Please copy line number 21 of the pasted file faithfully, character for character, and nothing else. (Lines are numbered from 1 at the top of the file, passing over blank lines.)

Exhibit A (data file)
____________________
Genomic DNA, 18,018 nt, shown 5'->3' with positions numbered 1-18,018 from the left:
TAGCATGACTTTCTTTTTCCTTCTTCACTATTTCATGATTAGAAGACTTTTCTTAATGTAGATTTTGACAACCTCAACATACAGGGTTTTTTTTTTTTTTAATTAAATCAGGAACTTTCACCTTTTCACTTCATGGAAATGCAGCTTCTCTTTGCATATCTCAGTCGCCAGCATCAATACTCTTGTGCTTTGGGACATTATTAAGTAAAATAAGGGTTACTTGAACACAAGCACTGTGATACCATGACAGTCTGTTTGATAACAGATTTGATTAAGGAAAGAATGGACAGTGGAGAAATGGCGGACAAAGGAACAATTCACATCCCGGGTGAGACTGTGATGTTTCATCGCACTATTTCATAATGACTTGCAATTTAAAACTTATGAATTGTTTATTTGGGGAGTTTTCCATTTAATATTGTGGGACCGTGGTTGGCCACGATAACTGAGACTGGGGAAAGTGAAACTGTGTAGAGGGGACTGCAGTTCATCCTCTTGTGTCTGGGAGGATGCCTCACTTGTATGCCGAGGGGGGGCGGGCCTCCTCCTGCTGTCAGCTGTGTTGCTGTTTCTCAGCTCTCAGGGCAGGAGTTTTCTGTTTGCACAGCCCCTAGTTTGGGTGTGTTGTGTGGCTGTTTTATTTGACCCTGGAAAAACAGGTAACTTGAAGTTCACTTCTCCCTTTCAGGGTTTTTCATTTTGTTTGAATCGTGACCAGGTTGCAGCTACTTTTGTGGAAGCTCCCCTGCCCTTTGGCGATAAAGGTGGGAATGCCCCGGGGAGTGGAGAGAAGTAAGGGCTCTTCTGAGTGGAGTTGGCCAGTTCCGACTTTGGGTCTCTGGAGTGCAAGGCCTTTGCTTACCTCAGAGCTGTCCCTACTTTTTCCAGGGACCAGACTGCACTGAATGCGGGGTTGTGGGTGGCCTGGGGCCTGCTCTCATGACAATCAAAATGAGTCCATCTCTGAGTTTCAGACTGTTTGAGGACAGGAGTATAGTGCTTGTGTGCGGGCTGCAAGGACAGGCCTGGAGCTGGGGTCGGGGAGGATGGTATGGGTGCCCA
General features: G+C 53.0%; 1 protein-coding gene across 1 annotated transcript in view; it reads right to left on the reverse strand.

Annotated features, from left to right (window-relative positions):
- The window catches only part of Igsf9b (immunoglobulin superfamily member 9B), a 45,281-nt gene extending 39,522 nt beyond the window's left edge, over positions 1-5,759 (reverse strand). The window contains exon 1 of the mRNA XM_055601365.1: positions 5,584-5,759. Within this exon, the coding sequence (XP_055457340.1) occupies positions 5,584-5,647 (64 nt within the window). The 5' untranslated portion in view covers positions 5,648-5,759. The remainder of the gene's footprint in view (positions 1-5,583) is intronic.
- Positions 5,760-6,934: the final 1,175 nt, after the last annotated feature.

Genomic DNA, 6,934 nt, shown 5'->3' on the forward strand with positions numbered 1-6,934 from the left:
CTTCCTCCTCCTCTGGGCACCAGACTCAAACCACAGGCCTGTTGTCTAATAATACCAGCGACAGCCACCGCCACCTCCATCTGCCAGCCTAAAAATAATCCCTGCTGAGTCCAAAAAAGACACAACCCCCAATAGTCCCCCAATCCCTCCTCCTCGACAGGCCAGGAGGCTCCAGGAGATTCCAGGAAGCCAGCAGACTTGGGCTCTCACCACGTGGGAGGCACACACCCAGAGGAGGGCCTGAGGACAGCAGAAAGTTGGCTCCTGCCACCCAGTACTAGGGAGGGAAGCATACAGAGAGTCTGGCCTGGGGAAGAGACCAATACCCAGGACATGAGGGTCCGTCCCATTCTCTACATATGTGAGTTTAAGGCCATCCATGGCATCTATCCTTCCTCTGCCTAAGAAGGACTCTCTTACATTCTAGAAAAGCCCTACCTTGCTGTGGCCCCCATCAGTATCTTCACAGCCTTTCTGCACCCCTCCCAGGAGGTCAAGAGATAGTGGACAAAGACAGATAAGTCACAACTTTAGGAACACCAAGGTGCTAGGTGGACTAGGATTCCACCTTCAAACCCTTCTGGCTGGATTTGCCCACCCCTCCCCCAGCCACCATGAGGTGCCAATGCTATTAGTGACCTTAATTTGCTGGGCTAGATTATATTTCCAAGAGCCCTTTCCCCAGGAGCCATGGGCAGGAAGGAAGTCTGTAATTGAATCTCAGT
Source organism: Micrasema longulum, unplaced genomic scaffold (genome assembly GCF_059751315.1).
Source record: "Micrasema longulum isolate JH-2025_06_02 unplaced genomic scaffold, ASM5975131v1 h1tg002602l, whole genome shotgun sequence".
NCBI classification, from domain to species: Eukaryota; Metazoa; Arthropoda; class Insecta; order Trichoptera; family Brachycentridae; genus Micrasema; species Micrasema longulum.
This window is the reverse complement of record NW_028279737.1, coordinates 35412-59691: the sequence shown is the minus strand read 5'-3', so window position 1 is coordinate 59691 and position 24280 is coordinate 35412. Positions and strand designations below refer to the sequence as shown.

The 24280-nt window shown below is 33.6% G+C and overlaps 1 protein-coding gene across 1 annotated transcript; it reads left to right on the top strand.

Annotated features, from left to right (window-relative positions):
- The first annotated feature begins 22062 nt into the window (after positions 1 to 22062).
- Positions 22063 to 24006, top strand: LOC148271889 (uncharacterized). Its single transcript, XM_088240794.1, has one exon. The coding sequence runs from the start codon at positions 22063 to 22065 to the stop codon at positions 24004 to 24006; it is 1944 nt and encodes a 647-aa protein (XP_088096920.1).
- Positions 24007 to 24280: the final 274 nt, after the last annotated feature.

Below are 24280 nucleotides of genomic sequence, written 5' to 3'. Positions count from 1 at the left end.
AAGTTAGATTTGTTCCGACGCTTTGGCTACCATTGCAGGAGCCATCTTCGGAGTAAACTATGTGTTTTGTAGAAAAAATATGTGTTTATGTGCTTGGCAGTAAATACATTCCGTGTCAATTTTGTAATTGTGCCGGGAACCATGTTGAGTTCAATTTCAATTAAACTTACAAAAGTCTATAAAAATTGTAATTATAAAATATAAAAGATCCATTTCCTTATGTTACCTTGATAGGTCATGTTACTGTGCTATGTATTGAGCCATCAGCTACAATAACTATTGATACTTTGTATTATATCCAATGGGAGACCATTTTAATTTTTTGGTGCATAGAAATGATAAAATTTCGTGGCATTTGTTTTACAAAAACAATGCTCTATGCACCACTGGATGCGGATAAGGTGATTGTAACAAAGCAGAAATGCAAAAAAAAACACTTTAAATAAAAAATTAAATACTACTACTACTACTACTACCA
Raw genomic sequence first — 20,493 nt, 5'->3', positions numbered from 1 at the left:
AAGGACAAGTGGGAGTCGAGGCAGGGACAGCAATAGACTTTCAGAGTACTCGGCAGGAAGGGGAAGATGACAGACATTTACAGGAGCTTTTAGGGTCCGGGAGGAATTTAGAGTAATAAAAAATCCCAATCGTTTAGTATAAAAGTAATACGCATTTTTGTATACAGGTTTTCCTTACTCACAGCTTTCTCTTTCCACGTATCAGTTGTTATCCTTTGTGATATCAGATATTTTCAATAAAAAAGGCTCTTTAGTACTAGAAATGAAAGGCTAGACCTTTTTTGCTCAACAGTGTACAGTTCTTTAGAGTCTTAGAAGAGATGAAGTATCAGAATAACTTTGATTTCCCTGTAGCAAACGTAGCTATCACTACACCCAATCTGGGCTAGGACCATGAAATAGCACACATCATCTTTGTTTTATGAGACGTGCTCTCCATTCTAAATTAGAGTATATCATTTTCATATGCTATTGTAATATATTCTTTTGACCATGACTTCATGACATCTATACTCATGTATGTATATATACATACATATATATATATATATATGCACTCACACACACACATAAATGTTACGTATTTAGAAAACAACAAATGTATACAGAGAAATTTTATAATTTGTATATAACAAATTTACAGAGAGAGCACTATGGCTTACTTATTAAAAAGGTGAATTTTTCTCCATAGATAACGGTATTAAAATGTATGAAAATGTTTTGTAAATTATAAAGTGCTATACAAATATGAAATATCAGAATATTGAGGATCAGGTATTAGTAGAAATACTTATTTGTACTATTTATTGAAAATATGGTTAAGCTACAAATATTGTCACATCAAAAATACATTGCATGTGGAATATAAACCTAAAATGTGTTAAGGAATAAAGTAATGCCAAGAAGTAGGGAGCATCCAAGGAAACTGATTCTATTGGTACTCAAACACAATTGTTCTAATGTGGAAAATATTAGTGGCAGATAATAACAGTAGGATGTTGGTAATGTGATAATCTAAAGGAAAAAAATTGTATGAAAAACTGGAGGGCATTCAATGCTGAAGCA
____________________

AAGGACAAGTGGGAGTCGAGGCAGGGACAGCAATAGACTTTCAGAGTACTCGGCAGGAAGGGGAAGATGACAGACATTTACAGGAGCTTTTAGGGTCCGGGAGGAATTTAGAGTAATAAAAAATCCCAATCGTTTAGTATAAAAGTAATACGCATTTTTGTATACAGGTTTTCCTTACTCACAGCTTTCTCTTTCCACGTATCAGTTGTTATCCTTTGTGATATCAGATATTTTCAATAAAAAAGGCTCTTTAGTACTAGAAATGAAAGGCTAGACCTTTTTTGCTCAACAGTGTACAGTTCTTTAGAGTCTTAGAAGAGATGAAGTATCAGAATAACTTTGATTTCCCTGTAGCAAACGTAGCTATCACTACACCCAATCTGGGCTAGGACCATGAAATAGCACACATCATCTTTGTTTTATGAGACGTGCTCTCCATTCTAAATTAGAGTATATCATTTTCATATGCTATTGTAATATATTCTTTTGACCATGACTTCATGACATCTATACTCATGTATGTATATATACATACATATATATATATATATATGCACTCACACACACACATAAATGTTACGTATTTAGAAAACAACAAATGTATACAGAGAAATTTTATAATTTGTATATAACAAATTTACAGAGAGAGCACTATGGCTTACTTATTAAAAAGGTGAATTTTTCTCCATAGATAACGGTATTAAAATGTATGAAAATGTTTTGTAAATTATAAAGTGCTATACAAATATGAAATATCAGAATATTGAGGATCAGGTATTAGTAGAAATACTTATTTGTACTATTTATTGAAAATATGGTTAAGCTACAAATATTGTCACATCAAAAATACATTGCATGTGGAATATAAACCTAAAATGTGTTAAGGAATAAAGTAATGCCAAGAAGTAGGGAGCATCCAAGGAAACTGATTCTATTGGTACTCAAACACAATTGTTCTAATGTGGAAAATATTAGTGGCAGATAATAACAGTAGGATGTTGGTAATGTGATAATCTAAAGGAAAAAAATTGTATGAAAAACTGGAGGGCATTCAATGCTGAAGCA